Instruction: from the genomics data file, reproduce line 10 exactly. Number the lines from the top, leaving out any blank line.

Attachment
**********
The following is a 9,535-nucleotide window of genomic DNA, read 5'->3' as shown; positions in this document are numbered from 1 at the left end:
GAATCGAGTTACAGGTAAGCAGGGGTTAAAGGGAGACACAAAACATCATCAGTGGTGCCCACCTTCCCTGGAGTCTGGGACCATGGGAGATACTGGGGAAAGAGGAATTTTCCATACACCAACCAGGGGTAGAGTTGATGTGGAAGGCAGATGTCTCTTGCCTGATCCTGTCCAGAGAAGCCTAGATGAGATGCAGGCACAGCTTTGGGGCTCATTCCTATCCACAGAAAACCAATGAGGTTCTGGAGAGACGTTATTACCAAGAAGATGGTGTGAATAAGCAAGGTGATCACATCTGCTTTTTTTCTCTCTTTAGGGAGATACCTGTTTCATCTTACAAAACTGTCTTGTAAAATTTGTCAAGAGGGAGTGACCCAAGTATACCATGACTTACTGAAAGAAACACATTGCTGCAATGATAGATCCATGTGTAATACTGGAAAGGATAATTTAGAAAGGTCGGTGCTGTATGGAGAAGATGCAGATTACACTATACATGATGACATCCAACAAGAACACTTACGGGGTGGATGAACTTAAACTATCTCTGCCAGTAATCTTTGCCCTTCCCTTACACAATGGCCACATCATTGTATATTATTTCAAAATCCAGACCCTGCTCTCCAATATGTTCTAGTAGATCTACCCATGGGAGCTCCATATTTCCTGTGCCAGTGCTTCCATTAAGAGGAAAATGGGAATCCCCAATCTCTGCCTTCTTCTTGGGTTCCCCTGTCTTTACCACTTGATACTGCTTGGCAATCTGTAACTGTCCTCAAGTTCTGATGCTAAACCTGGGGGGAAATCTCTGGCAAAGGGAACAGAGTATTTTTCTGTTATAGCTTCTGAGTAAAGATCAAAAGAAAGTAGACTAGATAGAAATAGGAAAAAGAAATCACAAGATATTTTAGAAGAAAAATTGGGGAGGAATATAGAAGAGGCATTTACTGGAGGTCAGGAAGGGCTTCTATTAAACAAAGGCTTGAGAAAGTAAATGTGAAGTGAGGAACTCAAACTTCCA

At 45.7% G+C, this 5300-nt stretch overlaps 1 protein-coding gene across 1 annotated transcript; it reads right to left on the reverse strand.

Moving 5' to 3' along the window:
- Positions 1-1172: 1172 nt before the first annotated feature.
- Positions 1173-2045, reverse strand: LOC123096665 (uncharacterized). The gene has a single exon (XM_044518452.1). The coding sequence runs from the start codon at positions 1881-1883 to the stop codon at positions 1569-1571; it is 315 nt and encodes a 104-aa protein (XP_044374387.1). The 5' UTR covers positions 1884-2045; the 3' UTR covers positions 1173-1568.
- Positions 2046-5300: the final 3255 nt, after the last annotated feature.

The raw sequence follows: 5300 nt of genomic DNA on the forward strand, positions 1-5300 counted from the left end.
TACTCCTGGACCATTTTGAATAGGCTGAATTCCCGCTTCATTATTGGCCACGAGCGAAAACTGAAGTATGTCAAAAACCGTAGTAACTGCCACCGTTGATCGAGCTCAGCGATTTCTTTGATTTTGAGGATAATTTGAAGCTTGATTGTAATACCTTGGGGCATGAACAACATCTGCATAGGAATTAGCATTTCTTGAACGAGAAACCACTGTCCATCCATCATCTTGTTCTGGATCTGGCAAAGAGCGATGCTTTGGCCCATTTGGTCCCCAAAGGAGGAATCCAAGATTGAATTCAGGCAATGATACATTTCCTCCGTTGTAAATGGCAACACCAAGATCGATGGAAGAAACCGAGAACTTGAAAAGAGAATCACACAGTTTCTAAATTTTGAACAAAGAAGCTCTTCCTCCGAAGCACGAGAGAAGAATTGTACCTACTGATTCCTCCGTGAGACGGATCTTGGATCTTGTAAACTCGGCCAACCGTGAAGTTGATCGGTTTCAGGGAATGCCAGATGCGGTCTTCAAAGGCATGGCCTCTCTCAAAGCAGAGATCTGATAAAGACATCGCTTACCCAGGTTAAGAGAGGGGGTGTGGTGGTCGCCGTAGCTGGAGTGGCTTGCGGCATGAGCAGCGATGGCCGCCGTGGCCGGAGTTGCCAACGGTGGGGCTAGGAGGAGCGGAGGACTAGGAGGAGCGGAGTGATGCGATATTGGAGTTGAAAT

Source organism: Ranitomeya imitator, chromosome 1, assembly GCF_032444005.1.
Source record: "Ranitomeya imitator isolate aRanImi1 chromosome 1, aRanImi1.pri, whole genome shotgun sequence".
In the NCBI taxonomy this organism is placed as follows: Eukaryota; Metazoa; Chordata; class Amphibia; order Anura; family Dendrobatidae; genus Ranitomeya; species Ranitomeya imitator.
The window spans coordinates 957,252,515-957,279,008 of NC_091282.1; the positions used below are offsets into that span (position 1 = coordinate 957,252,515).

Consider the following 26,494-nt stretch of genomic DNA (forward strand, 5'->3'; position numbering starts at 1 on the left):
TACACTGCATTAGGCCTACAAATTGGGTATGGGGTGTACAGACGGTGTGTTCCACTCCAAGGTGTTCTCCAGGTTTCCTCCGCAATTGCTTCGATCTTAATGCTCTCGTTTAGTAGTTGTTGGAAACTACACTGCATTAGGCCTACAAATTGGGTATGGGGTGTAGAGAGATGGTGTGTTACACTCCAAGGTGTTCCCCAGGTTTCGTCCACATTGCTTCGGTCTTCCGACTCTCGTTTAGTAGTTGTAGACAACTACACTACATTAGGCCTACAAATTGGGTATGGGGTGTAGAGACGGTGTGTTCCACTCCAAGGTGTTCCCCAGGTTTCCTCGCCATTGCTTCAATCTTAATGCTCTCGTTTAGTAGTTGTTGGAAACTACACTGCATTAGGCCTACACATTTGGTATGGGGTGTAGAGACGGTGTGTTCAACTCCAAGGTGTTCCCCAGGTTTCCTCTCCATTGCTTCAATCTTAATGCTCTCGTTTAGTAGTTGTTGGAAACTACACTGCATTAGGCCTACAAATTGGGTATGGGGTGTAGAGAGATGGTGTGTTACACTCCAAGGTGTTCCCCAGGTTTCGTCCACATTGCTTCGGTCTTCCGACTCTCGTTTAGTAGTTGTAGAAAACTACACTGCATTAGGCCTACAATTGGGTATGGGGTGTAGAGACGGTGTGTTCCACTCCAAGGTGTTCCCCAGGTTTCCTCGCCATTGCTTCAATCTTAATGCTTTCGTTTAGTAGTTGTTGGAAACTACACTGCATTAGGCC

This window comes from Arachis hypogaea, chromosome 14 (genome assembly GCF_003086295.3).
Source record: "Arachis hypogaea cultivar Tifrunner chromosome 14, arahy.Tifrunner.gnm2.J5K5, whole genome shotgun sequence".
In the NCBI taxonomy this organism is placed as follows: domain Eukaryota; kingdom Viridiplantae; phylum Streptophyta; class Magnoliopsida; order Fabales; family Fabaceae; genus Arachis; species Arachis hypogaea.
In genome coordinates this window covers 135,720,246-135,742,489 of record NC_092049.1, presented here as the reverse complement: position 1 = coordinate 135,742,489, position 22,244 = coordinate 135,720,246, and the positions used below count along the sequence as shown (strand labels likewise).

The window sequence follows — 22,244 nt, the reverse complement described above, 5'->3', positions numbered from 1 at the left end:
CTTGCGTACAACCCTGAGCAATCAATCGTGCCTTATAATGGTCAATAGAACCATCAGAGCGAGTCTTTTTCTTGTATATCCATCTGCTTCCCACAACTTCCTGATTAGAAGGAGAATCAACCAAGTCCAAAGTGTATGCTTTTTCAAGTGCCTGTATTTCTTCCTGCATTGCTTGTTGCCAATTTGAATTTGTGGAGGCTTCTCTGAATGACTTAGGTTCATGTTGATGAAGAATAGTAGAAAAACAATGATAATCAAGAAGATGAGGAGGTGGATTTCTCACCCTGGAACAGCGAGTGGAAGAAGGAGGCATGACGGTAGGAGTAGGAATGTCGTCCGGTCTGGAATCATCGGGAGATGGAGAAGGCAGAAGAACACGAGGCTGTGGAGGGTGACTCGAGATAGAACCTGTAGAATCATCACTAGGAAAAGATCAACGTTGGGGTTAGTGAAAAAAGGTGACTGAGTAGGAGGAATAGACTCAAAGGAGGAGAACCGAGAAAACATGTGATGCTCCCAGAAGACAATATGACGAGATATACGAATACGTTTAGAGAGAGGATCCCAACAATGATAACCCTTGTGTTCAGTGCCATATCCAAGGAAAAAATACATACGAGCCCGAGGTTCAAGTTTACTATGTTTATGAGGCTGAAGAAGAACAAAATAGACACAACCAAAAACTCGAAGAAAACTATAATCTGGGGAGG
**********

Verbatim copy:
Source organism: Ranitomeya imitator, chromosome 1, assembly GCF_032444005.1.